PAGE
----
Occasionally, Mielke has been asked to step into the role of the average beauty influencer, but she’s reluctant to do so. “Once I went on a trip with a brand, and they wanted us to go on camera and do little clips using the talking points for their new product. [And I thought,] I’m not going to say this, I just got this product the day before,” she recalls. “So my clip looks very different from the other videos [shot with influencers that day], because I was like, ‘This is a really pretty color. I think these colors work together’ — things I could judge right there.”

When asked how she fits into the beauty community, Mielke acknowledges that she’s something of an island unto herself. The occasional brand trip notwithstanding, she tends to keep her blinders on and stay focused on the day-to-day work of Temptalia. “I think that the way I’ve always looked at where I stand is I do what I do best, which is analyze products,” she says. “I try to be critical. I try to be fair. I try to give people the information that they can use to make the best purchasing decision.” And although her influence within her readership is undeniable, she readily admits that they likely wouldn’t call her an influencer by modern standards.

<div class="caption"> A typical Temptalia product shot. </div> <cite class="credit">Courtesy Christine Mielke</cite>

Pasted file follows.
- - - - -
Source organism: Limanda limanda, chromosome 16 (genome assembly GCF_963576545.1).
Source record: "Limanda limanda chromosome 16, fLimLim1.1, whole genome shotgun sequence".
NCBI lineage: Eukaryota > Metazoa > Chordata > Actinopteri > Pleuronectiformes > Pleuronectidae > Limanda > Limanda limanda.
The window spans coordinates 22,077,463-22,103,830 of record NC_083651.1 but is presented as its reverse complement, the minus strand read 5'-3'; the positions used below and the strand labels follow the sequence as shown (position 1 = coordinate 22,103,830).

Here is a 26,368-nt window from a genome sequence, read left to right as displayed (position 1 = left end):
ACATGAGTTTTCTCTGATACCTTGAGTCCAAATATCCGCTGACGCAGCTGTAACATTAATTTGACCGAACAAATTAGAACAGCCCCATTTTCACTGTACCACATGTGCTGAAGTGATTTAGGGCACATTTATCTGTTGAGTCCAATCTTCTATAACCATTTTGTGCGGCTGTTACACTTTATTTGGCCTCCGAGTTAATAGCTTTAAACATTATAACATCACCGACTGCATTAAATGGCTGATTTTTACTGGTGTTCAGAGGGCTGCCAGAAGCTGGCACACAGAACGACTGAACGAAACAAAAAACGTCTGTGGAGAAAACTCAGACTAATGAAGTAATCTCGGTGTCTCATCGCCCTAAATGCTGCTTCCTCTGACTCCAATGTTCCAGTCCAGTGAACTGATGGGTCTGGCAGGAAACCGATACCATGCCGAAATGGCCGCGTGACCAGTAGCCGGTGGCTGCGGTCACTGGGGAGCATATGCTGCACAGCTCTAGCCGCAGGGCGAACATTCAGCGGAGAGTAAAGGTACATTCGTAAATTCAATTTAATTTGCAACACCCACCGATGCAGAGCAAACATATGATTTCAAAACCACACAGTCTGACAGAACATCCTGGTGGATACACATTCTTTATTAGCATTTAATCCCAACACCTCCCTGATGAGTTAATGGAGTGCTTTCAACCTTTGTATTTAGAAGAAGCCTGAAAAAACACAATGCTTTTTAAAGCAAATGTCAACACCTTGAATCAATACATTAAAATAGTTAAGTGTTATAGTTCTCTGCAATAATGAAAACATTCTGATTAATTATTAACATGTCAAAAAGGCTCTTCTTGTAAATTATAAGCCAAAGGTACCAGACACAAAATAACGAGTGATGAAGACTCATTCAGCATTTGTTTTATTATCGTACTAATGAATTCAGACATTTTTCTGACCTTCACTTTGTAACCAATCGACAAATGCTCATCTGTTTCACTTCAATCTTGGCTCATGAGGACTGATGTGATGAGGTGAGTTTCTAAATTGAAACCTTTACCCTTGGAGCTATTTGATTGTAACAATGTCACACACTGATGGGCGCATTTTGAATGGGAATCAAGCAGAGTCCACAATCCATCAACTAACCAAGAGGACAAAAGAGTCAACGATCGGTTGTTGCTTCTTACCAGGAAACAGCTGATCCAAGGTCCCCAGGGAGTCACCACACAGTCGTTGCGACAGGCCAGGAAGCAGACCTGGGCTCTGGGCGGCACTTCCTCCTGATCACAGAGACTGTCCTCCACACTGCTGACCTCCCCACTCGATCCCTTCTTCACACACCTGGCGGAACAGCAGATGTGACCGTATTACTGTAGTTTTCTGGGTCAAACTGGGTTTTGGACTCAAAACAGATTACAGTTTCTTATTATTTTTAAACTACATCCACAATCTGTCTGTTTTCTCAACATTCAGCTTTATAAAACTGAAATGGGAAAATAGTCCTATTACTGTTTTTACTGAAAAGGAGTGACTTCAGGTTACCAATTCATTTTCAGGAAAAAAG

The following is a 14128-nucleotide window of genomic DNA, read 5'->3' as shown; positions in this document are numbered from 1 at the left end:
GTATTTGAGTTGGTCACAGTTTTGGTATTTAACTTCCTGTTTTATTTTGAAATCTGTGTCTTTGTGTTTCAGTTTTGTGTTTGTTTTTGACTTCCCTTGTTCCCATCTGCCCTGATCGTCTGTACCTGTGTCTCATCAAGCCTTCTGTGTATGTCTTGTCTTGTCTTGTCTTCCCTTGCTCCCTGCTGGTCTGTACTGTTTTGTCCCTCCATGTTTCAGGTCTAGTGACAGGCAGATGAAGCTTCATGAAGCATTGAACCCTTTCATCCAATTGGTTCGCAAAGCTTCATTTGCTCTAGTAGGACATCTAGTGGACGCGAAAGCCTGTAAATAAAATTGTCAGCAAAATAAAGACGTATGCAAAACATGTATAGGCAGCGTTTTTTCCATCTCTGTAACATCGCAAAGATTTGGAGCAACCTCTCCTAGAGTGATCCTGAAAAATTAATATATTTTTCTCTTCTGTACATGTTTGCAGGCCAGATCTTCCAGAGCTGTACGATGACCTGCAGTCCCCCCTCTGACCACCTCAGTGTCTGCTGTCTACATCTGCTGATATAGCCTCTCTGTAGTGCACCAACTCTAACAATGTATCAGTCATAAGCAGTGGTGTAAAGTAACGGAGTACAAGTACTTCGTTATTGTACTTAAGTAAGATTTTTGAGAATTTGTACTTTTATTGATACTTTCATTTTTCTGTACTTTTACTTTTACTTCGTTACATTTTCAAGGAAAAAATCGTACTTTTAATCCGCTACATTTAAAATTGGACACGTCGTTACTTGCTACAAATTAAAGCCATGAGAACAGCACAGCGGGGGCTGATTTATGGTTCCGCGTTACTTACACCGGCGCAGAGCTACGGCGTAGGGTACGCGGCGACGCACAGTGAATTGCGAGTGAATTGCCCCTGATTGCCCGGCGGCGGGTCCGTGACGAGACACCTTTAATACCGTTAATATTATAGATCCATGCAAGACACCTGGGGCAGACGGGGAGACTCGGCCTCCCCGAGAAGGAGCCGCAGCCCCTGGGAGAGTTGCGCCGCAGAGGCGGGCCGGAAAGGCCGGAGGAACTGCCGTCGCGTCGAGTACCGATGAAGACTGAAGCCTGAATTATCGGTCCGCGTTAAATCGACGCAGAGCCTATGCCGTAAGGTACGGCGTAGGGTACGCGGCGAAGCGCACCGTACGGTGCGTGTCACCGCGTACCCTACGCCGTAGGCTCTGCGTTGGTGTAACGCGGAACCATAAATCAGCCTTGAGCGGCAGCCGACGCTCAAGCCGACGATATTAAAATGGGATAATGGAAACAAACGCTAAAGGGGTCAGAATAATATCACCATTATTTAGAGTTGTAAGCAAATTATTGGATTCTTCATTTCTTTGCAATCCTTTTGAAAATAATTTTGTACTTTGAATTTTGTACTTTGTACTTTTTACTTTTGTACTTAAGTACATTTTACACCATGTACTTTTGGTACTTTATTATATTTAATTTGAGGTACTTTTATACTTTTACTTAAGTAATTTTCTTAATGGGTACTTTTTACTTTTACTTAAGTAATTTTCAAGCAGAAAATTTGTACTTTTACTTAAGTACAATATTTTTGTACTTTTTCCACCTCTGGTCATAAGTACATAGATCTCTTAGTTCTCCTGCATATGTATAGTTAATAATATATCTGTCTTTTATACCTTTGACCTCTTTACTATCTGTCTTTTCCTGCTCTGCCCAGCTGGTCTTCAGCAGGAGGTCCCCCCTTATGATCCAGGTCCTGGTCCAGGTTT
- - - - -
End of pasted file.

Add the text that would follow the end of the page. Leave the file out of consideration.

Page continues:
A typical Temptalia product shot.

Courtesy Christine Mielke

Her emphasis on honesty, transparency, and analysis comes from a deeply rooted belief in basing everything in fact and steering clear of misinformation. (And although Mielke describes her mindset as fact-based rather than creative, anyone who’s seen her eyeshadow looks would have to at least partially disagree.) These traits make her wary of certain trends in contemporary beauty, like greenwashing. Although Temptalia reviews don’t cover skin care, where clean beauty is currently the marketing claim du jour, Mielke acknowledges that she may have to address it in the future. “You won’t see me play into that marketing or encourage that marketing, and if a brand talked about the power of crystals, I would just discount and ignore that entirely,” she says.

The trend that has Mielke feeling optimistic about the future of beauty? “I think what I’m most excited to see is more diversity in shades outside of complexion [products]. We need inclusivity across the board. It’s not just about foundation, it’s about concealer, it’s about powder, it’s also about bronzer. It’s even about eyeshadow palettes.” She cites Fenty Beauty’s continual efforts to add to the shade ranges contour products as an example. When it comes to eyeshadow, Mielke calls Jackie Aina’s collaboration with Anastasia Beverly Hills “the unsung hero of 2019,” and highlights indie brand Sydney Grace for their recently-launched Enduring Love eyeshadow palette, available in light and deep versions to accommodate more skin tones.

The future of beauty is bright, and Mielke has no question about her place in it. “It’s really just about staying the course that has treated me right,” she says. As beauty bloggers have taken a backseat to influencers, she feels compelled to “stay here, be the voice, use the written word and continue to be a resource for people. I want to show that you can be successful and still do it with the best intentions.”

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Originally Appeared on Allure